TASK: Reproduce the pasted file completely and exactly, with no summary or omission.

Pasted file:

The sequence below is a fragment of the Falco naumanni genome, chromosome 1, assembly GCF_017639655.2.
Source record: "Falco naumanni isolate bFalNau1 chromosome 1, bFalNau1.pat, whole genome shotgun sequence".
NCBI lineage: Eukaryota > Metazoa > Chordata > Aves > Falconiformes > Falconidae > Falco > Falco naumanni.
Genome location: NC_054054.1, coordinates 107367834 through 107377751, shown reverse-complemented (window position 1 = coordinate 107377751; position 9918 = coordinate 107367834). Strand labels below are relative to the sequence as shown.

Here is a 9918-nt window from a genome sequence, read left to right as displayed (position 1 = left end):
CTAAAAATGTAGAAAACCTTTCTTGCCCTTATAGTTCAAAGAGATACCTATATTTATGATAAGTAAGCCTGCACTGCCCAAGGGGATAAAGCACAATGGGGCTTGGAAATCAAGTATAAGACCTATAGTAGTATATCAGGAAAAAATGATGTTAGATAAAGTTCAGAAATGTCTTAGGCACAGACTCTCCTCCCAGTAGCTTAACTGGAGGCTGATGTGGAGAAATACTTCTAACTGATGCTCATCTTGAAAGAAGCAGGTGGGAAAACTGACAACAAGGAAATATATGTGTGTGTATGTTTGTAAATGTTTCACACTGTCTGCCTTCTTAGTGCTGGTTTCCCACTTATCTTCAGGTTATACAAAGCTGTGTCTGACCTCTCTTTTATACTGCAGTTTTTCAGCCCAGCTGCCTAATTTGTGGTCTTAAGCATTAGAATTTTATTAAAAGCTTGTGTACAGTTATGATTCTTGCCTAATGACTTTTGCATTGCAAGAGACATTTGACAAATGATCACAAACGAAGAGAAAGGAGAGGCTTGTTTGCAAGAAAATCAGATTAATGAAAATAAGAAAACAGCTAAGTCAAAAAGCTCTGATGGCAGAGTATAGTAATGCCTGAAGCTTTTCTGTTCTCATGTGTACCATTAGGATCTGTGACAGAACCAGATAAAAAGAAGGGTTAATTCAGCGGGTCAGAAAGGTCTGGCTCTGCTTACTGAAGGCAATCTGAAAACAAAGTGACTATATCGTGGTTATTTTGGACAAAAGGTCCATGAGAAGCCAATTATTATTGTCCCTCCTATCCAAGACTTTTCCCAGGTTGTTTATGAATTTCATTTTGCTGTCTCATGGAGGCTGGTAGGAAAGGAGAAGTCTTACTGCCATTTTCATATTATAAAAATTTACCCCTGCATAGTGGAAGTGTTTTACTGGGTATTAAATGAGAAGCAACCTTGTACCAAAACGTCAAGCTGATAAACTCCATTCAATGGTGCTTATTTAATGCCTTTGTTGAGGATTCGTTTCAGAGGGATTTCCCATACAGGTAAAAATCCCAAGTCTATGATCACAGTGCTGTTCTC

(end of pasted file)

The sequence below is a fragment of the Falco naumanni genome, chromosome 1, assembly GCF_017639655.2.
Source record: "Falco naumanni isolate bFalNau1 chromosome 1, bFalNau1.pat, whole genome shotgun sequence".
NCBI lineage: Eukaryota > Metazoa > Chordata > Aves > Falconiformes > Falconidae > Falco > Falco naumanni.
Genome location: NC_054054.1, coordinates 107367834 through 107377751, shown reverse-complemented (window position 1 = coordinate 107377751; position 9918 = coordinate 107367834). Strand labels below are relative to the sequence as shown.

Here is a 9918-nt window from a genome sequence, read left to right as displayed (position 1 = left end):
CTAAAAATGTAGAAAACCTTTCTTGCCCTTATAGTTCAAAGAGATACCTATATTTATGATAAGTAAGCCTGCACTGCCCAAGGGGATAAAGCACAATGGGGCTTGGAAATCAAGTATAAGACCTATAGTAGTATATCAGGAAAAAATGATGTTAGATAAAGTTCAGAAATGTCTTAGGCACAGACTCTCCTCCCAGTAGCTTAACTGGAGGCTGATGTGGAGAAATACTTCTAACTGATGCTCATCTTGAAAGAAGCAGGTGGGAAAACTGACAACAAGGAAATATATGTGTGTGTATGTTTGTAAATGTTTCACACTGTCTGCCTTCTTAGTGCTGGTTTCCCACTTATCTTCAGGTTATACAAAGCTGTGTCTGACCTCTCTTTTATACTGCAGTTTTTCAGCCCAGCTGCCTAATTTGTGGTCTTAAGCATTAGAATTTTATTAAAAGCTTGTGTACAGTTATGATTCTTGCCTAATGACTTTTGCATTGCAAGAGACATTTGACAAATGATCACAAACGAAGAGAAAGGAGAGGCTTGTTTGCAAGAAAATCAGATTAATGAAAATAAGAAAACAGCTAAGTCAAAAAGCTCTGATGGCAGAGTATAGTAATGCCTGAAGCTTTTCTGTTCTCATGTGTACCATTAGGATCTGTGACAGAACCAGATAAAAAGAAGGGTTAATTCAGCGGGTCAGAAAGGTCTGGCTCTGCTTACTGAAGGCAATCTGAAAACAAAGTGACTATATCGTGGTTATTTTGGACAAAAGGTCCATGAGAAGCCAATTATTATTGTCCCTCCTATCCAAGACTTTTCCCAGGTTGTTTATGAATTTCATTTTGCTGTCTCATGGAGGCTGGTAGGAAAGGAGAAGTCTTACTGCCATTTTCATATTATAAAAATTTACCCCTGCATAGTGGAAGTGTTTTACTGGGTATTAAATGAGAAGCAACCTTGTACCAAAACGTCAAGCTGATAAACTCCATTCAATGGTGCTTATTTAATGCCTTTGTTGAGGATTCGTTTCAGAGGGATTTCCCATACAGGTAAAAATCCCAAGTCTATGATCACAGTGCTGTTCTC